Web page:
But, most professors I've talked to suggest learning QFT and learning it really well first before tackling string theory. Some popular QFT books are Peskin and Schroeder, and Srednicki.

u/Nilsolm · 3 pointsr/Physics

Also, there is A First Course in String Theory by Barton Zwiebach, a textbook about string theory specifically written for undergrads. It's definitely not an easy read, but it's not impossible to understand it.

u/Eigenspace · 3 pointsr/Physics

You have a lot of work ahead of you for sure, but this is not an impossible task. First off, I wouldn't worry too much about the Nambu-Goto action right now. Instead, you're going to need to develop quite a bit of background knowledge and mathematical tools.

Sites like Brilliant, and Youtube lectures are valuable resources, but if you're going to be successful in this endeavour, I'd recommend that you put some serious effort into learning from textbooks. The ability to learn from a textbook does not come naturally to most people, but it is a skill that can be developed and will be necessary for you to make much progress in this direction. In fact, I'd say that perhaps the most valuable thing I gained in my undergraduate degree was the ability to sit down and actually learn from a textbook in a systematic way.

The book on String Theory by Zweibach is probably going to be the best resource for you as it's a quite approachable low level string theory book designed for advanced undergraduate students. In order to read and understand it, you'll need to first gain at minimum a popular level, hand-wavy understanding of general relativity and quantum field theory and a mathematical understanding of special relativity, quantum mechanics and electromagnetism.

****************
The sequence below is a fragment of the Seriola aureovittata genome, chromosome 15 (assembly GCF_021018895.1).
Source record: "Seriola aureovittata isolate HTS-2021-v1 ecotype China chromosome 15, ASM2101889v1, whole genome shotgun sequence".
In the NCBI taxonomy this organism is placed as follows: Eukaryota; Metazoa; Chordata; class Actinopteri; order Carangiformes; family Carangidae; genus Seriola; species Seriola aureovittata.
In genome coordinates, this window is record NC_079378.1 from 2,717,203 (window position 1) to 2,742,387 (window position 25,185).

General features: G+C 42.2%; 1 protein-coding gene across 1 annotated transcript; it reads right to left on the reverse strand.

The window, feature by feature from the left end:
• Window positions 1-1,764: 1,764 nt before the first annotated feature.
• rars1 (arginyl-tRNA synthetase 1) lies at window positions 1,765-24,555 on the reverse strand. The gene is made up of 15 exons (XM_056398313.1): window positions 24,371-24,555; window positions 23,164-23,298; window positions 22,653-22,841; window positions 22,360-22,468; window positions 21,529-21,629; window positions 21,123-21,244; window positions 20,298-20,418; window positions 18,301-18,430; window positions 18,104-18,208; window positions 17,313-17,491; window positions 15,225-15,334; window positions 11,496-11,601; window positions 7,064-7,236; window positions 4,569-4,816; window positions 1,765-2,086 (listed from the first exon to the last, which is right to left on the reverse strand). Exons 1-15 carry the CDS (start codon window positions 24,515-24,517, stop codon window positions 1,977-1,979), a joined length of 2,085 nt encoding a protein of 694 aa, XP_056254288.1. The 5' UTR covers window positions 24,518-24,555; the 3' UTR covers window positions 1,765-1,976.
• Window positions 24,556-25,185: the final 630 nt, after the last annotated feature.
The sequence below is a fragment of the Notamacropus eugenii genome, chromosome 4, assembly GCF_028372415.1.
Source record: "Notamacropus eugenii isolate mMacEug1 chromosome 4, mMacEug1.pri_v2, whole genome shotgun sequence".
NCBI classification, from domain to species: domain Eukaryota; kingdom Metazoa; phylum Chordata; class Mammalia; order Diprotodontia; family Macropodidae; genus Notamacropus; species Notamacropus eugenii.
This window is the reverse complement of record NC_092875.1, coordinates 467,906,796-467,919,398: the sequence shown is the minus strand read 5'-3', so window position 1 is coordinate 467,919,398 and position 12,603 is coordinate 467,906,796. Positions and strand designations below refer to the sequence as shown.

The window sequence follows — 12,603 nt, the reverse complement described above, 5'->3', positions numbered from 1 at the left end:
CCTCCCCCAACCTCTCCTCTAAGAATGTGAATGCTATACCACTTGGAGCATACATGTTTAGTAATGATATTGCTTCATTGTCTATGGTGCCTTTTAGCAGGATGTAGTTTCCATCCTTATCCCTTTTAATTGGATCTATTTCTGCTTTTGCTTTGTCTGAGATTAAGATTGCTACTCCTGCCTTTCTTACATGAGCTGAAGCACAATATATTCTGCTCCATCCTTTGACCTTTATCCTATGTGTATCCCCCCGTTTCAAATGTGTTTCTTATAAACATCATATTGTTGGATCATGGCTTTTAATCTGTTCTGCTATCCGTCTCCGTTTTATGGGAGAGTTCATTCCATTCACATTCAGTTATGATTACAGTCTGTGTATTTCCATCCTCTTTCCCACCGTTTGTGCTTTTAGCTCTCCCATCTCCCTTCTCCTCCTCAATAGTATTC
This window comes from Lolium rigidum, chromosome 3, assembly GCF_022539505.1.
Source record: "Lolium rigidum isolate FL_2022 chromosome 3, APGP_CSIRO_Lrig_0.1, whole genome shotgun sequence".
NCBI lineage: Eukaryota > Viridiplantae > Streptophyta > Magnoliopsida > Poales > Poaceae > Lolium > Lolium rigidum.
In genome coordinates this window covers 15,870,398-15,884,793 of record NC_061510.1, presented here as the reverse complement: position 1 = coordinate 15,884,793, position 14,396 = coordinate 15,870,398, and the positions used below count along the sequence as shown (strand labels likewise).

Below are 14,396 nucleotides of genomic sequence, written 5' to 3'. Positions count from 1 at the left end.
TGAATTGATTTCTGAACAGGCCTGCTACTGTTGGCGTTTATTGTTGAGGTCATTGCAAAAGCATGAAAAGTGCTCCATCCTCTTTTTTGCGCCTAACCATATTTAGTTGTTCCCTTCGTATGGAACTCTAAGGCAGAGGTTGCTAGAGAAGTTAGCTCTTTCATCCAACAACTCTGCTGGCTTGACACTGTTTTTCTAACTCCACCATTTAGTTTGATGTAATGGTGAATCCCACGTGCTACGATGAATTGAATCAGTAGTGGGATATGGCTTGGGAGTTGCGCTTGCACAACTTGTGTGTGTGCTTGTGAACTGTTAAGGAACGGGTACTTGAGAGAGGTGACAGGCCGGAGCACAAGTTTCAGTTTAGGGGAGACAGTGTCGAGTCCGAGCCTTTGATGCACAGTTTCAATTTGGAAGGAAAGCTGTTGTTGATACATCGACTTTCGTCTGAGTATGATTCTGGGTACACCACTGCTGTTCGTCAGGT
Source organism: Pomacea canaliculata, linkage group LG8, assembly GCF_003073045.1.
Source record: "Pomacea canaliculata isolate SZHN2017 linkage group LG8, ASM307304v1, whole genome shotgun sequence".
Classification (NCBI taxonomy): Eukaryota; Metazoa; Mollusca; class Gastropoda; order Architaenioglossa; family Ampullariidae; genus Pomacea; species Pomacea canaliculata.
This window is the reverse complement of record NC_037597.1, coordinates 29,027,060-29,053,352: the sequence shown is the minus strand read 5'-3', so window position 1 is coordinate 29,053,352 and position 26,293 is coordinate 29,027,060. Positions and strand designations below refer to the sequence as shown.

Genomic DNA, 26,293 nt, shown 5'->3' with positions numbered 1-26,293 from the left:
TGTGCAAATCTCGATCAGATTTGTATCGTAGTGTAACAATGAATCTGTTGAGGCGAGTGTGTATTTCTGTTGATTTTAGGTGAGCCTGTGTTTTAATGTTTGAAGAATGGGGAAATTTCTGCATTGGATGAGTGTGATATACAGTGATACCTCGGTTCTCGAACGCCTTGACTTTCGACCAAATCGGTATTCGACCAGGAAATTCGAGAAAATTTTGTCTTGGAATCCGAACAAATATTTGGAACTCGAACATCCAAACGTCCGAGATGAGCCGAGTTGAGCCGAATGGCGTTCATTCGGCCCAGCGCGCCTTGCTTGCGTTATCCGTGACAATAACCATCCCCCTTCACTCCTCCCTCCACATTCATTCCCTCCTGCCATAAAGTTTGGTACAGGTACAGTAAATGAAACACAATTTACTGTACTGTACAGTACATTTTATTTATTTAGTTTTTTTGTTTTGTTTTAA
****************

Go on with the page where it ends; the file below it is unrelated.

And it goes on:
One book I can't recommend enough to non-professionals wanting to get a semi-serious mathematical understanding of modern physics is The Road to Reality by Roger Penrose. In my opinion, the book is a masterpiece. He starts off with "what is a number", and by the end of the first half of the book has given a serious account of fibre bundles using only the ideas introduced in the book. His explanations are lucid, engaging and very deep. The second half then uses the mathematics introduced in the first half to describe much of modern physics. He has a section where he talks about String Theory, but he isn't much of a fan of it so doesn't spend a lot of time on the topic. However, the mathematics he introduces in the first half are invaluable for understanding quantum mechanics, relativity, quantum field theory and string theory. Roger is a bit of a maverick and has some 'cooky' ideas and opinions that would make many professional physicists blush with embarrassment, but throughout the book he is very careful to clearly say when he is making a controversial statement.